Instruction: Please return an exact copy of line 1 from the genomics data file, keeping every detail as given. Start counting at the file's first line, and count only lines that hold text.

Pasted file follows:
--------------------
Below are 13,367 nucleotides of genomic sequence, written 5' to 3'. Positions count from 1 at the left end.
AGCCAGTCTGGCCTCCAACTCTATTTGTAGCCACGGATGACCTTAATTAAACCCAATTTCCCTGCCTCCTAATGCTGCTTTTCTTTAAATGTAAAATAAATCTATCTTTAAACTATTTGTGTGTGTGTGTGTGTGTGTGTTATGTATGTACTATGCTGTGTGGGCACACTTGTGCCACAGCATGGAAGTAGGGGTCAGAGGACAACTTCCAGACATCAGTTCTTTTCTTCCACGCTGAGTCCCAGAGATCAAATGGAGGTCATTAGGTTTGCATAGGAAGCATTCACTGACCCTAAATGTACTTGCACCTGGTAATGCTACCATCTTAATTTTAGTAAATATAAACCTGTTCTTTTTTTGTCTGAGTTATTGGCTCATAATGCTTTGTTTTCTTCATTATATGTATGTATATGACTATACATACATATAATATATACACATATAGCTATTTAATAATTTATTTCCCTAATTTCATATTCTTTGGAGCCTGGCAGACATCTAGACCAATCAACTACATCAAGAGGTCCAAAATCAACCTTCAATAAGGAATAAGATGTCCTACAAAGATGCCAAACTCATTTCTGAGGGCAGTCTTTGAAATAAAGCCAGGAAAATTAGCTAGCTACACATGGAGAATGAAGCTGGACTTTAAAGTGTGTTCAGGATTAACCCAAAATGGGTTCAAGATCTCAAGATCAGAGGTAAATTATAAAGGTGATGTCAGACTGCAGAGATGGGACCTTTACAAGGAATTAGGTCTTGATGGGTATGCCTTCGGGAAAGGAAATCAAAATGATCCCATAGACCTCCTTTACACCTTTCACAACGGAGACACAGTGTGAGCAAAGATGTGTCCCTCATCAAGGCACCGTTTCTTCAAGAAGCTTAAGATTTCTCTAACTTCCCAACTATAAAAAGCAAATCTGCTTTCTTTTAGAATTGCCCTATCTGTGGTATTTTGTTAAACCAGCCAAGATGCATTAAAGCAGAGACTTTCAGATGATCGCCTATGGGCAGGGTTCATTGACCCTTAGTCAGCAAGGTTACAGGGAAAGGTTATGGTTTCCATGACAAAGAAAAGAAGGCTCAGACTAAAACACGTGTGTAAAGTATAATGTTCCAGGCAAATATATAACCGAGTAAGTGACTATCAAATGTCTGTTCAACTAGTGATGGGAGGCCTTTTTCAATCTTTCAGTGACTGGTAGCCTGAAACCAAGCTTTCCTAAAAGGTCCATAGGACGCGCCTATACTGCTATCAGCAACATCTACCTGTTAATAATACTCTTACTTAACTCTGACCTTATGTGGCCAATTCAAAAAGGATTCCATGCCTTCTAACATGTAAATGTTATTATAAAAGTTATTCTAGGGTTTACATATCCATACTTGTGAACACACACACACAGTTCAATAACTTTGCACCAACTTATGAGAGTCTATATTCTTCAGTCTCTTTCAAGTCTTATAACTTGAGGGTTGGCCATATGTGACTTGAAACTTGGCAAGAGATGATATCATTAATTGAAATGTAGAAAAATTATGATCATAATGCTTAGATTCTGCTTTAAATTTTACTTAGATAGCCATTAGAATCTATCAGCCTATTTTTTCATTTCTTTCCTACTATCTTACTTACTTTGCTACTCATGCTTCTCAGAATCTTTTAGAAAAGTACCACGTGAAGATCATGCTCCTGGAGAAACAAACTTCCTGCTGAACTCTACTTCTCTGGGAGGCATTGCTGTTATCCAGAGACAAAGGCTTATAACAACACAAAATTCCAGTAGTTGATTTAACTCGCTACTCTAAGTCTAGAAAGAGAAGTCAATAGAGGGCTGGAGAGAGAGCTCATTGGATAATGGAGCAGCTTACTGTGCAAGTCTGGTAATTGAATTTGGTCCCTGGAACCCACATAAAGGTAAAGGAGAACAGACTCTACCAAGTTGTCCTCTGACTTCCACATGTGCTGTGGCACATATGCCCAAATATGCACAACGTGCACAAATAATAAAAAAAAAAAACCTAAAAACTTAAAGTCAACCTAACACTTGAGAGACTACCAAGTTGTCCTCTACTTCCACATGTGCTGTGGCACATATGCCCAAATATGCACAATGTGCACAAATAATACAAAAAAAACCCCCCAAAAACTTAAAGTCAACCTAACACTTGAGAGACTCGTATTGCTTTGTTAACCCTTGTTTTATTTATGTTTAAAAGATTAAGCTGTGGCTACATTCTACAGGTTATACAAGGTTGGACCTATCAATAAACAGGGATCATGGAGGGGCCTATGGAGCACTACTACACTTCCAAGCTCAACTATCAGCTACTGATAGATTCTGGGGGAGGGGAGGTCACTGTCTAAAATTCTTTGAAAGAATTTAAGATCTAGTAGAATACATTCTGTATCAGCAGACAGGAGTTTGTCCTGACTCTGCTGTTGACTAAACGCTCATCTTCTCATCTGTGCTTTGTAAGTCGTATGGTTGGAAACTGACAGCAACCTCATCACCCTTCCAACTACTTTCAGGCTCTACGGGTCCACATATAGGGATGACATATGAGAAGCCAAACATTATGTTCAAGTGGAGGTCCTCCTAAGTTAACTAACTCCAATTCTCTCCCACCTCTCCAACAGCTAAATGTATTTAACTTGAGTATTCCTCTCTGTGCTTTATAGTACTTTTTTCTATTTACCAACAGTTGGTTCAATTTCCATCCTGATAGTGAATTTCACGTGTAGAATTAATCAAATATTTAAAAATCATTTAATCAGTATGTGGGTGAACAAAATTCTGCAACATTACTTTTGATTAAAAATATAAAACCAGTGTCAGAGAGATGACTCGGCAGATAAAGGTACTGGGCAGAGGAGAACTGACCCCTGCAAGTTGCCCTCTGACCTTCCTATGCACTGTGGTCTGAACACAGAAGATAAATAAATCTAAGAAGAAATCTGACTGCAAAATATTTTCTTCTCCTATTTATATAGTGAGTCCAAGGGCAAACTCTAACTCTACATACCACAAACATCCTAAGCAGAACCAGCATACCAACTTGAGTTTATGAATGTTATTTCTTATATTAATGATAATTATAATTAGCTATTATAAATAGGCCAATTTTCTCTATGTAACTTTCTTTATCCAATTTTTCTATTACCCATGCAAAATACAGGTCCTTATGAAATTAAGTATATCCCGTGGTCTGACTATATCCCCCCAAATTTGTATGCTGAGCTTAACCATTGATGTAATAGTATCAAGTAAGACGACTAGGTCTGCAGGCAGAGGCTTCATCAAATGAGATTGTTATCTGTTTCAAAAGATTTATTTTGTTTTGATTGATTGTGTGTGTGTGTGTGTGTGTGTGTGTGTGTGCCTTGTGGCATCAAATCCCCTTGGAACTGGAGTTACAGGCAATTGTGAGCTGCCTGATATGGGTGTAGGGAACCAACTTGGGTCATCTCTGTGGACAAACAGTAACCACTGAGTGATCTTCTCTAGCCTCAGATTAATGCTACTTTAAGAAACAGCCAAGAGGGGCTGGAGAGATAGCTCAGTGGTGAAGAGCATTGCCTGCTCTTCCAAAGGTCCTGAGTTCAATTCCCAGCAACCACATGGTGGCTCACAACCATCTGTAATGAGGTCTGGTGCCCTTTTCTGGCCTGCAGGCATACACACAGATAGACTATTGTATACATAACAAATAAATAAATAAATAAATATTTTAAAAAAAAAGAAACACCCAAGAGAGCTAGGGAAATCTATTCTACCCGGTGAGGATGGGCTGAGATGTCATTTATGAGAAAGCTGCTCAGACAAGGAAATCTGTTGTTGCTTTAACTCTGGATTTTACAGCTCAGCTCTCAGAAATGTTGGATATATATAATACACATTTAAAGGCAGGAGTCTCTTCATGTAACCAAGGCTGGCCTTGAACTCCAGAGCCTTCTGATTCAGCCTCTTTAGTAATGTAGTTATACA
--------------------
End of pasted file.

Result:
Below are 13,367 nucleotides of genomic sequence, written 5' to 3'. Positions count from 1 at the left end.